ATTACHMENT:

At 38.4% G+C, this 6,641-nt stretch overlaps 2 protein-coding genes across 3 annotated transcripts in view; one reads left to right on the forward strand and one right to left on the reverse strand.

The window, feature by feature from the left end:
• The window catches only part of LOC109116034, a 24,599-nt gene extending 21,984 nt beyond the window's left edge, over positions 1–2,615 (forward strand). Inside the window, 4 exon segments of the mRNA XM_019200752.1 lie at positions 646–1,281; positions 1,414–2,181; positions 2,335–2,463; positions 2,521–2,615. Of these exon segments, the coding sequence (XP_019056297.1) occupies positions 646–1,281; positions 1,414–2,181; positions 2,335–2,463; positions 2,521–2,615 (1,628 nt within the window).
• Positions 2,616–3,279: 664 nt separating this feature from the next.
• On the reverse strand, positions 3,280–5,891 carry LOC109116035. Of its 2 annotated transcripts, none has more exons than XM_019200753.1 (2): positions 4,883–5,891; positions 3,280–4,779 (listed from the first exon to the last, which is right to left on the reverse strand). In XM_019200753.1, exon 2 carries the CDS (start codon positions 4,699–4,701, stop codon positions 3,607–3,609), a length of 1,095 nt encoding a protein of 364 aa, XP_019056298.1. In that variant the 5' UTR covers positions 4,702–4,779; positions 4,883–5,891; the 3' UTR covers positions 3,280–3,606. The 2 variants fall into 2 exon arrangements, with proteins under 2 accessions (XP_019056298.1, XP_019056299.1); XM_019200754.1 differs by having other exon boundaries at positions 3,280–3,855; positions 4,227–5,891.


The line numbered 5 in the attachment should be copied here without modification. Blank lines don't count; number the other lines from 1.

• On the reverse strand, positions 3,280–5,891 carry LOC109116035. Of its 2 annotated transcripts, none has more exons than XM_019200753.1 (2): positions 4,883–5,891; positions 3,280–4,779 (listed from the first exon to the last, which is right to left on the reverse strand). In XM_019200753.1, exon 2 carries the CDS (start codon positions 4,699–4,701, stop codon positions 3,607–3,609), a length of 1,095 nt encoding a protein of 364 aa, XP_019056298.1. In that variant the 5' UTR covers positions 4,702–4,779; positions 4,883–5,891; the 3' UTR covers positions 3,280–3,606. The 2 variants fall into 2 exon arrangements, with proteins under 2 accessions (XP_019056298.1, XP_019056299.1); XM_019200754.1 differs by having other exon boundaries at positions 3,280–3,855; positions 4,227–5,891.